The Democratic Party used the Democratic National Convention in Charlotte this week to make a nearly-united statement on LGBT issues, including marriage and military service. There was one dissenter, and he led the gathering’s closing prayer.
“Permitting same-sex couples to marry will not affect the number of opposite-sex couples who marry, divorce, cohabit, have children outside of marriage or otherwise affect the stability of opposite-sex marriages.”
Judge Vaughn Walker
“The problem is that when you have these accusations that come out,” Florida Lt. Governor Jennifer Carroll told Tampa 10, “it’s not just one person you’re attacking. It’s an entire family. My husband doesn’t want to hear that. He knows the type of woman I am. I mean, my kids know the type of woman I am… Usually black women that look like me don’t engage in relationships like that.”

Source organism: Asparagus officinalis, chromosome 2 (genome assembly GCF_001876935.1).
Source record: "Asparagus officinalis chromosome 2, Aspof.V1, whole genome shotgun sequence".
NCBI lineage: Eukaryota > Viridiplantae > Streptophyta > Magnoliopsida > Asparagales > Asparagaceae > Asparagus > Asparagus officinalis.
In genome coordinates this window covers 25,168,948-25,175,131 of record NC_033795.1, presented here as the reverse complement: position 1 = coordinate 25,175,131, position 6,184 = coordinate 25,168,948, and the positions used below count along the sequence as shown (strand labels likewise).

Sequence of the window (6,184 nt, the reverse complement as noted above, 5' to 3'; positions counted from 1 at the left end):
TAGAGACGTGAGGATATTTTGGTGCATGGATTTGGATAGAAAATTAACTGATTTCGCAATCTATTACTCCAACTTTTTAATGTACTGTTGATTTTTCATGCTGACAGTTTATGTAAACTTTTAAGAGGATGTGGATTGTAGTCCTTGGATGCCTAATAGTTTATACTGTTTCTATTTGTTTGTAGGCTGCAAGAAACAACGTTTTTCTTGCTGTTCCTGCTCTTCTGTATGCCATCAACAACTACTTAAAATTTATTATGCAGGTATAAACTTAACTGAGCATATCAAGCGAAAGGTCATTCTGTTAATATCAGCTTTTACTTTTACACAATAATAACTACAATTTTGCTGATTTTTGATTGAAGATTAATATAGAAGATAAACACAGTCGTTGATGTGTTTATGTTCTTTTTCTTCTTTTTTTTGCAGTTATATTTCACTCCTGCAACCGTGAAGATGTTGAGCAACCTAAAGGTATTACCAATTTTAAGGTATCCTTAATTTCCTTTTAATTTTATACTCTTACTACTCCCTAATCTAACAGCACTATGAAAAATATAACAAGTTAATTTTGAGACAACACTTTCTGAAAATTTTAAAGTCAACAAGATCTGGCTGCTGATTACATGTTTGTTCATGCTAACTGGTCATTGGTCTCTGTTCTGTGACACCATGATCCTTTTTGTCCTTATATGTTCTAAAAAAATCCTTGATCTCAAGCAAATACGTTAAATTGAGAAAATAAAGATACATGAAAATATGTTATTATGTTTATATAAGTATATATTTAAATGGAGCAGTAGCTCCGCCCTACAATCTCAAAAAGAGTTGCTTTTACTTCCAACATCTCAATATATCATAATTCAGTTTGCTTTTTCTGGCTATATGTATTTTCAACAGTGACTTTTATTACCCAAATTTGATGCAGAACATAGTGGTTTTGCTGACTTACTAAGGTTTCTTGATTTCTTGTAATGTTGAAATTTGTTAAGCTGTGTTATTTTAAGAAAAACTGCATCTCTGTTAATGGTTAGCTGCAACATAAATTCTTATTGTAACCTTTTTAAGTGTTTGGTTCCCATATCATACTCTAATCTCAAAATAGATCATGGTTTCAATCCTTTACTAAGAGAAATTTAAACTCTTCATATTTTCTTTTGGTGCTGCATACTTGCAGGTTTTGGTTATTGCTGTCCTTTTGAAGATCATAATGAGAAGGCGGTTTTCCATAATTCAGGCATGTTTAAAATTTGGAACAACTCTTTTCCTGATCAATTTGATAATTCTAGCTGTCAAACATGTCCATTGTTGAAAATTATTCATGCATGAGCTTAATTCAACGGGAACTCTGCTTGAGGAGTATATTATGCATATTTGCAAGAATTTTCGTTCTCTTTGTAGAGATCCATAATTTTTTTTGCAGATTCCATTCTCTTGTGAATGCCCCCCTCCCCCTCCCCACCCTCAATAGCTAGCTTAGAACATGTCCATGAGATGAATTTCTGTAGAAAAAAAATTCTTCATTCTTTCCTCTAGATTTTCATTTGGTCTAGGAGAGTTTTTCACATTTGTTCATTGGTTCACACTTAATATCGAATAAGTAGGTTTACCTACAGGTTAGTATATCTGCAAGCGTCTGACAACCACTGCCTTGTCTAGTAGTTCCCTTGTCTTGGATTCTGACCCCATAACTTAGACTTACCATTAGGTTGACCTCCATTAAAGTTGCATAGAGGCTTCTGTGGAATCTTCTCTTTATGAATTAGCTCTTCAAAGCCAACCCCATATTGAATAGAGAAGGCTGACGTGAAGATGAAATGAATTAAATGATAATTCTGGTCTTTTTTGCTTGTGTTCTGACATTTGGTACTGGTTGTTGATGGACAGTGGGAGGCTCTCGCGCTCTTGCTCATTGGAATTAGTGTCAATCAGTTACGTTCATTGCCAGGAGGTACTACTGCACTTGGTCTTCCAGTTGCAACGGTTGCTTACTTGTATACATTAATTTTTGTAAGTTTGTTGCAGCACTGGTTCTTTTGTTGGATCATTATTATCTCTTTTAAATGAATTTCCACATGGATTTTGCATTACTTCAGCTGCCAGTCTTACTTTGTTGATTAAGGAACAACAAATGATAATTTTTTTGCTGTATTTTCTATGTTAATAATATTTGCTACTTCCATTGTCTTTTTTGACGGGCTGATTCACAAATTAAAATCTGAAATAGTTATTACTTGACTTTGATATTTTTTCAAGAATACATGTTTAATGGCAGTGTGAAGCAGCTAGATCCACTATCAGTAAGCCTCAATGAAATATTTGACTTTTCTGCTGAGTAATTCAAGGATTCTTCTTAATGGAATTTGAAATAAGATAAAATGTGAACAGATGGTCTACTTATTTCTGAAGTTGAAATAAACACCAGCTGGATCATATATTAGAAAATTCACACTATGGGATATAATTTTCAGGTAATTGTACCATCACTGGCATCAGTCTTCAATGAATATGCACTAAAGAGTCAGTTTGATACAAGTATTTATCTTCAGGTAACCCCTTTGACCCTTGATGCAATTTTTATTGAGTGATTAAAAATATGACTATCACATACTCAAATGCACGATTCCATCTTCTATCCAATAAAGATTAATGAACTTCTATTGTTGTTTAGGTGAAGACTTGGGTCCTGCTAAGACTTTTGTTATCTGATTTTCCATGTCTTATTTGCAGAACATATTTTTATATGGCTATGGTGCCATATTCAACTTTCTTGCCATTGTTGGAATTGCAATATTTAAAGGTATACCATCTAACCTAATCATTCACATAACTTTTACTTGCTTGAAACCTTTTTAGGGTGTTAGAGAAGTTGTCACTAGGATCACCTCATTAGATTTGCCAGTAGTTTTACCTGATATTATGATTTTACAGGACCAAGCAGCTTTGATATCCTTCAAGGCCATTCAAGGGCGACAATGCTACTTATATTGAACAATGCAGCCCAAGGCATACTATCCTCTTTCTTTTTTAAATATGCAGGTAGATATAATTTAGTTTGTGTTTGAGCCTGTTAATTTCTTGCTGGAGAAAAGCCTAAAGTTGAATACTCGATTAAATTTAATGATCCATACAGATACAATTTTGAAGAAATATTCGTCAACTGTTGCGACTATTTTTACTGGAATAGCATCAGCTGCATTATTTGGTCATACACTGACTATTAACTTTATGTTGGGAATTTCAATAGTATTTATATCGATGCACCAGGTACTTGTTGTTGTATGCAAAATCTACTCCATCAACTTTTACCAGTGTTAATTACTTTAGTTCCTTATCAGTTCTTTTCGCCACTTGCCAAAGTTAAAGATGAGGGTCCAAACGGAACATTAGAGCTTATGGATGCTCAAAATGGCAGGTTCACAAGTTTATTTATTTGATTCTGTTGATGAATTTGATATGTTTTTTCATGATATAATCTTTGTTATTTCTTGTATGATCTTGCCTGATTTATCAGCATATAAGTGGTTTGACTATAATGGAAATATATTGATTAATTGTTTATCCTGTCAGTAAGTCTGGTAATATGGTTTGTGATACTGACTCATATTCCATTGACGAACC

While the allegations that Carroll and her female travel aide were in a “compromising position” in Carroll’s capitol office may be seen as an attack on her family, Carroll’s defense — that she couldn’t have engaged in homosexual acts because she doesn’t look like a lesbian — is being seen as an attack on the lesbian community at large and the black lesbian community in particular.
“As a married person myself, I don’t know what it’s like to be told I can’t marry somebody I love, and want to marry,” she said. “I can’t imagine how that must feel. I definitely think we should all have the right to love, and love publicly, the people that we want to love.”
It always seemed to me a bit pointless to disapprove of homosexuality. It’s like disapproving of rain. ~Francis Maude
It is better to be hated for what one is than to be loved for what one isn’t.